LAS VEGAS -- Las Vegas led the nation's large metropolitan areas in September in both residential short sales and sales of bank-owned homes, RealtyTrac reported Wednesday night.
RealtyTrac found that 34 percent of last month's residential transactions in Las Vegas involved short sales and 21 percent represented bank-owned sales.
The real estate analytics company from Irvine, Calif., also placed Las Vegas second with 27 percent of the purchases coming from institutional investors, and tied for second with 62 percent of the sales representing all-cash transactions.
The median sales price for a home in Las Vegas last month was $155,000, which was unchanged from August but 20 percent higher than September 2012.
RealtyTrac also reported that median housing prices in Nevada rose 23 percent from a year ago, the third highest increase among states behind only California (up 30 percent) and Michigan (up 25 percent). But Nevada experienced a 5 percent decrease in sales volume over the past year.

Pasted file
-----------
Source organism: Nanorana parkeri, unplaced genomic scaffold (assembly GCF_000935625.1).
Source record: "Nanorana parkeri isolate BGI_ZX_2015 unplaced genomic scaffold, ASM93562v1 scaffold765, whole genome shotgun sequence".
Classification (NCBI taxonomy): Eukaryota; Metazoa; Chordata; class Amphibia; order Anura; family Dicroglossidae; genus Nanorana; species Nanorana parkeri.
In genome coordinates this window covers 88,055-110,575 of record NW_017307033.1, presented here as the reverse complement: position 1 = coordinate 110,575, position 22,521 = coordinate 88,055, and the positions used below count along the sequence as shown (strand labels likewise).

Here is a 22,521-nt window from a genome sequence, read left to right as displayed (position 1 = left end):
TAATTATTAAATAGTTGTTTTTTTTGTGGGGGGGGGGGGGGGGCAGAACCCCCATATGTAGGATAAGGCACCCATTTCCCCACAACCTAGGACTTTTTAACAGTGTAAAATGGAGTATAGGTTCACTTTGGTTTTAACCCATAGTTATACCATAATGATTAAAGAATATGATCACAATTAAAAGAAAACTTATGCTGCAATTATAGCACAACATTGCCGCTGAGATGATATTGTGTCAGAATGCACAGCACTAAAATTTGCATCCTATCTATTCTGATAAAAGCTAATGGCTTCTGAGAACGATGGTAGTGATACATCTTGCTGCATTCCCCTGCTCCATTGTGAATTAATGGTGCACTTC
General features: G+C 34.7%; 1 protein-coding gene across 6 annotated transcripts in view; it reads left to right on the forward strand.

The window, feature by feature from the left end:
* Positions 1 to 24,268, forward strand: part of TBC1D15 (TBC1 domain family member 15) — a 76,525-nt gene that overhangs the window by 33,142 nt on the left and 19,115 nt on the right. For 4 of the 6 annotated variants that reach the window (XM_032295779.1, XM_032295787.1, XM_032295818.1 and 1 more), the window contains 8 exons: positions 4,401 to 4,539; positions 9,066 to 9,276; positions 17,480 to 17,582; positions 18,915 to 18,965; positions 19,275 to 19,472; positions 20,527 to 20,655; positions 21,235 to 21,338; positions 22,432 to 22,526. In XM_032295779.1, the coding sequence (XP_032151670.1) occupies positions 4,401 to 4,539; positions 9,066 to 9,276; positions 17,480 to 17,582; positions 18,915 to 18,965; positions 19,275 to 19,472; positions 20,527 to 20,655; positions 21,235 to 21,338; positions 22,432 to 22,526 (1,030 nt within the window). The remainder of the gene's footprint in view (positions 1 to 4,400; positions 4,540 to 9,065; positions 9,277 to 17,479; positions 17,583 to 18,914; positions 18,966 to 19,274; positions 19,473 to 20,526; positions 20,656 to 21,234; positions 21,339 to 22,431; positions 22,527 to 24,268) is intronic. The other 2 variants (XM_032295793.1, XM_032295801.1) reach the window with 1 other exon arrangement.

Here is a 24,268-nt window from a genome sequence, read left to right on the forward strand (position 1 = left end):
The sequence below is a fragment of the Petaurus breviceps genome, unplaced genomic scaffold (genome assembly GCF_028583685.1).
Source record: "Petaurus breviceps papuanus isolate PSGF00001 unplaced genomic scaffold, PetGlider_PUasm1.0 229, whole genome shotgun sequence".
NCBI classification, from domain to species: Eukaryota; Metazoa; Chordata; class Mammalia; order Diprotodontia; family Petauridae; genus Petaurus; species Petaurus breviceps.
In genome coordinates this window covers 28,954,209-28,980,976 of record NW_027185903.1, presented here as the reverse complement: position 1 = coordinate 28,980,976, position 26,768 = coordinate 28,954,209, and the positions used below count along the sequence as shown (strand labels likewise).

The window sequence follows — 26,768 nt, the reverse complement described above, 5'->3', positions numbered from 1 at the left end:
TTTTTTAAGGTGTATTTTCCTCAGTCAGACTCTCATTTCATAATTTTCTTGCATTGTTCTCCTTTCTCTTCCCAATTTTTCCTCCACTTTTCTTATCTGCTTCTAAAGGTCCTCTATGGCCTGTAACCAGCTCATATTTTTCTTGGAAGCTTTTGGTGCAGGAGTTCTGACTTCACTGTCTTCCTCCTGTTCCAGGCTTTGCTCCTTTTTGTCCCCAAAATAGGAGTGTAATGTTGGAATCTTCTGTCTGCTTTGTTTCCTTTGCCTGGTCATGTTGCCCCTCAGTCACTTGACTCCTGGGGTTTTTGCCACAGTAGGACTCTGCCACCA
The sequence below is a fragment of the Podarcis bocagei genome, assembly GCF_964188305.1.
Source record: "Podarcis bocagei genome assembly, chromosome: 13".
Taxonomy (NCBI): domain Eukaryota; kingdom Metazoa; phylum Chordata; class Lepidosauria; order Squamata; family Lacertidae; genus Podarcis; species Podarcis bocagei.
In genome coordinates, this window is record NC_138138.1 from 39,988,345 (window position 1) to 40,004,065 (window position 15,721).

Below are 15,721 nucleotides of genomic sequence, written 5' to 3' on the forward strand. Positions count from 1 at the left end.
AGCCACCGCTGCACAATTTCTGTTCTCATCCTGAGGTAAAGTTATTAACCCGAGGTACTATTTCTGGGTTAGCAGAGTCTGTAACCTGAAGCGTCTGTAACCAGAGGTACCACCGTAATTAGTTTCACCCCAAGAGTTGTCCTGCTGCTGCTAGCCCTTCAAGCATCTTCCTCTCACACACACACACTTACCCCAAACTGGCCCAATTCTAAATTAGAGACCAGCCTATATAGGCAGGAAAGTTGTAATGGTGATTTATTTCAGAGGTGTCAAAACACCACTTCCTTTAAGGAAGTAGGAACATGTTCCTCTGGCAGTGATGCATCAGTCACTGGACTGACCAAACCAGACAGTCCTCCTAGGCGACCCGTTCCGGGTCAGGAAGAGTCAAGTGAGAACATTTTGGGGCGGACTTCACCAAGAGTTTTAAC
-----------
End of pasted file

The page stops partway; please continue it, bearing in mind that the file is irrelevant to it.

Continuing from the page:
"The housing market continues to skew in favor of investors, particularly deep-pocketed institutional investors, and other buyers paying with cash," RealtyTrac vice president Daren Blomquist said. "While the institutional investors are pulling back their purchases in many of the higher-priced markets — places like San Francisco, Washington, D.C., New York, Seattle and Sacramento — they are continuing to ramp up purchases in markets where median prices are still below $200,000 — places like Jacksonville, Atlanta, Charlotte, St. Louis and Dallas. The availability of distressed inventory also makes a difference. For example, institutional investor purchases have rebounded in Las Vegas corresponding to a recent rebound in foreclosure activity there.
"Distressed sales remain persistently high, particularly short sales. Markets with the biggest increases in short sales tend to be those where either foreclosure starts or scheduled foreclosure auctions have rebounded in the last 18 months — translating into more motivated short sellers — or those with a still-high percentage of underwater homeowners with negative equity."